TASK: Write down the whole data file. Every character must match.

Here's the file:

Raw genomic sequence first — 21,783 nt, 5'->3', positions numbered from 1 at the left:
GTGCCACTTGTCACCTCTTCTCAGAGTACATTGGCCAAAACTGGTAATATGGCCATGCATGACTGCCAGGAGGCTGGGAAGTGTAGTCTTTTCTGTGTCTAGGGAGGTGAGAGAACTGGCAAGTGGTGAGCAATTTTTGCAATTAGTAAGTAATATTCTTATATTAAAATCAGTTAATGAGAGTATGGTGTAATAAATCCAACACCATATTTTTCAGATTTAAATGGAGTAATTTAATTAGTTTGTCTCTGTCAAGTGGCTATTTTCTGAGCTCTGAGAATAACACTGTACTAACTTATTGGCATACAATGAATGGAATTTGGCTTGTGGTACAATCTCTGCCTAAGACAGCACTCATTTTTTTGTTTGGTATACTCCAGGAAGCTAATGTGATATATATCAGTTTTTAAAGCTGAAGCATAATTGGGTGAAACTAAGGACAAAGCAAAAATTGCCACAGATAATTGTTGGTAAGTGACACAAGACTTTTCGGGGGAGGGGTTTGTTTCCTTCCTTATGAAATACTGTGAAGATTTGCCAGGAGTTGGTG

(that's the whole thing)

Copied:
Raw genomic sequence first — 21,783 nt, 5'->3', positions numbered from 1 at the left:
GTGCCACTTGTCACCTCTTCTCAGAGTACATTGGCCAAAACTGGTAATATGGCCATGCATGACTGCCAGGAGGCTGGGAAGTGTAGTCTTTTCTGTGTCTAGGGAGGTGAGAGAACTGGCAAGTGGTGAGCAATTTTTGCAATTAGTAAGTAATATTCTTATATTAAAATCAGTTAATGAGAGTATGGTGTAATAAATCCAACACCATATTTTTCAGATTTAAATGGAGTAATTTAATTAGTTTGTCTCTGTCAAGTGGCTATTTTCTGAGCTCTGAGAATAACACTGTACTAACTTATTGGCATACAATGAATGGAATTTGGCTTGTGGTACAATCTCTGCCTAAGACAGCACTCATTTTTTTGTTTGGTATACTCCAGGAAGCTAATGTGATATATATCAGTTTTTAAAGCTGAAGCATAATTGGGTGAAACTAAGGACAAAGCAAAAATTGCCACAGATAATTGTTGGTAAGTGACACAAGACTTTTCGGGGGAGGGGTTTGTTTCCTTCCTTATGAAATACTGTGAAGATTTGCCAGGAGTTGGTG